MORE than 28,000 children in Dorset did not see their dentist last year, figures show.

Figures from NHS Digital showed that 28,986 children (39.6 per cent) did not visit the dentist in 2017, putting them at risk of rotten teeth and gum disease.

Meanwhile, 60.4 (43,480) per cent of youngsters in the county, had an annual check up.

Public Health England recommends regular trips to the dentist to stop children needing tooth extractions.

The figures come after the NHS highlighted that in England, the most common reason for under 18s to attend hospital was for multiple rotten teeth extractions, incidents where decay is so advanced that dentists are unable to treat it at their surgeries.

Figures from 2012/13, revealed that there were 36,883 extractions where at least two teeth had to be removed, however by 2016/17 this had risen to 42,911.

The British Dental Association (BDA) said they were ‘shocked’ by the findings saying that the low number of check ups was a ‘significant’ contributing factor.

Mick Armstrong, chairman of the British Dental Association, added: “It’s disappointing that around four in 10 children in Dorset are not seeing the dentist as often as they should, especially when NHS dentistry is free to those who are under 18 years of age.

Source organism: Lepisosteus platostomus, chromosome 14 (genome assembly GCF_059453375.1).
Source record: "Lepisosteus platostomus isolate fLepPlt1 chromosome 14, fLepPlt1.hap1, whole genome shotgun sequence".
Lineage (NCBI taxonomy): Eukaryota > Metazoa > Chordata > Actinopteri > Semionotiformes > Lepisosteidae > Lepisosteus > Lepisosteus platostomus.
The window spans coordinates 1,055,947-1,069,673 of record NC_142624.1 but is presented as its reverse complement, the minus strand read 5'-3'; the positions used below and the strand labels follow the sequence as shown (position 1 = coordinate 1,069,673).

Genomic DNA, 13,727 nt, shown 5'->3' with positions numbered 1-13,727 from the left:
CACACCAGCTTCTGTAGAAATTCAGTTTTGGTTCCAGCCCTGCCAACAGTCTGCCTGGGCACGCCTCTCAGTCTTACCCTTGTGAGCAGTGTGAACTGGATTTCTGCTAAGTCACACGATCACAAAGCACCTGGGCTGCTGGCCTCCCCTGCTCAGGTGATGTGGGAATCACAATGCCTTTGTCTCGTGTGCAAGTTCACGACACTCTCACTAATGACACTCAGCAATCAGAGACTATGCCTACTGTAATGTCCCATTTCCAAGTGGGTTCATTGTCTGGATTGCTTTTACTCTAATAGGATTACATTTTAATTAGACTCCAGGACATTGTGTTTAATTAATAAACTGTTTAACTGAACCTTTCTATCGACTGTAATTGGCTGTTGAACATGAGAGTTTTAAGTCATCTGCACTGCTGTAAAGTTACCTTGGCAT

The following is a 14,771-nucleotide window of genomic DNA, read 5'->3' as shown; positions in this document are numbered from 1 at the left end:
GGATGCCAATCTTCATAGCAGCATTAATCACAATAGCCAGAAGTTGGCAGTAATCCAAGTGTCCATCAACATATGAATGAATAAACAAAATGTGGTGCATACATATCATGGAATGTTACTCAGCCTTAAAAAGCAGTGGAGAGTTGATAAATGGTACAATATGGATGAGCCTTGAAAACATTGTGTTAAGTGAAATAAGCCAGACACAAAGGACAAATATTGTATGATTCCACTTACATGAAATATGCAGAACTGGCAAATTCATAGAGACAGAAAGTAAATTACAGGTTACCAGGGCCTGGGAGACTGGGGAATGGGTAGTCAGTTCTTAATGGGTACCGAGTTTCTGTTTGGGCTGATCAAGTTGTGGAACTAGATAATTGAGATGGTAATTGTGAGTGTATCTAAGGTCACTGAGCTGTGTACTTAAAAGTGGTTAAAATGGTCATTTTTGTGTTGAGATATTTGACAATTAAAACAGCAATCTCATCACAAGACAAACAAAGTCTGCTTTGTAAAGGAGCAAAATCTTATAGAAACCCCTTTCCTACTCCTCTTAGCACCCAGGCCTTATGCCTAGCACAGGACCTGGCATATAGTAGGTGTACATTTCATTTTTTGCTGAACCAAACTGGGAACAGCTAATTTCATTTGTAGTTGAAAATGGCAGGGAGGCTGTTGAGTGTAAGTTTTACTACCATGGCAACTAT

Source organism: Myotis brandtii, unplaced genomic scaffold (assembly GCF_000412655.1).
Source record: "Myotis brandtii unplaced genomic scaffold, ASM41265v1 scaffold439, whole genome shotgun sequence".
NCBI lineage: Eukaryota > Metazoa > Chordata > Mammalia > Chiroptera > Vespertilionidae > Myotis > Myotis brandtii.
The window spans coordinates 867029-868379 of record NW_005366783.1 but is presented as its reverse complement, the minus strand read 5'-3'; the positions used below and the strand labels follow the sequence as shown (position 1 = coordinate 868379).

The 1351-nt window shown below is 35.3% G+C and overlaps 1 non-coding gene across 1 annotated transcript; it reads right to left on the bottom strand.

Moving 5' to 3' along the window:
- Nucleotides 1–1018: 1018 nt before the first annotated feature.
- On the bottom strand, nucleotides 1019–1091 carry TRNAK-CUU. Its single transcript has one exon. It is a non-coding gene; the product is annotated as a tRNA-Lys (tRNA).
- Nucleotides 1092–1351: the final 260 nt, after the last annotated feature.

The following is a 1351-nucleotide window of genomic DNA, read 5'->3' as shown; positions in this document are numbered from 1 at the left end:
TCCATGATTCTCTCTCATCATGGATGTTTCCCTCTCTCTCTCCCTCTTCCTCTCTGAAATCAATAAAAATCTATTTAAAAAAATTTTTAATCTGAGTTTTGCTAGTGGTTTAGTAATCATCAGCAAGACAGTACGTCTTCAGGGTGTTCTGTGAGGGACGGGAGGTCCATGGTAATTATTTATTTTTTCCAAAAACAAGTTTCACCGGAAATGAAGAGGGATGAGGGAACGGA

“NICE recommends that children should be seen by a dentist at least once a year, and as soon as the first teeth appear or by the age of one.

“The British Dental Association believes that these figures reflect the failure by successive governments to deliver a coherent oral health strategy and effective public engagement.

“It’s lamentable that there is no nationwide programme in England aimed at children to improve their dental health equivalent to Childsmile in Scotland or Designed to Smile in Wales.”

“Tooth decay – a preventable disease – remains the leading cause of hospital admissions for children, but instead of delivering public information campaigns the government is leaving parents in the dark .”

However, the figures show that adults do not set a good example for children with only 52 per cent of adults (165,040) across the county seeing the dentist in the last 24 months.

A Department of Health and Social Care spokesman, added: “We are determined to reduce the number of children having teeth extracted because of tooth decay, that’s why we’re introducing a sugar tax on soft drinks with the most added sugar, which comes into effect next month.

“Access to dental services continues to increase nationally – in 2017, 6.9 million children were seen by a dentist representing 58.2 per cent of the child population.”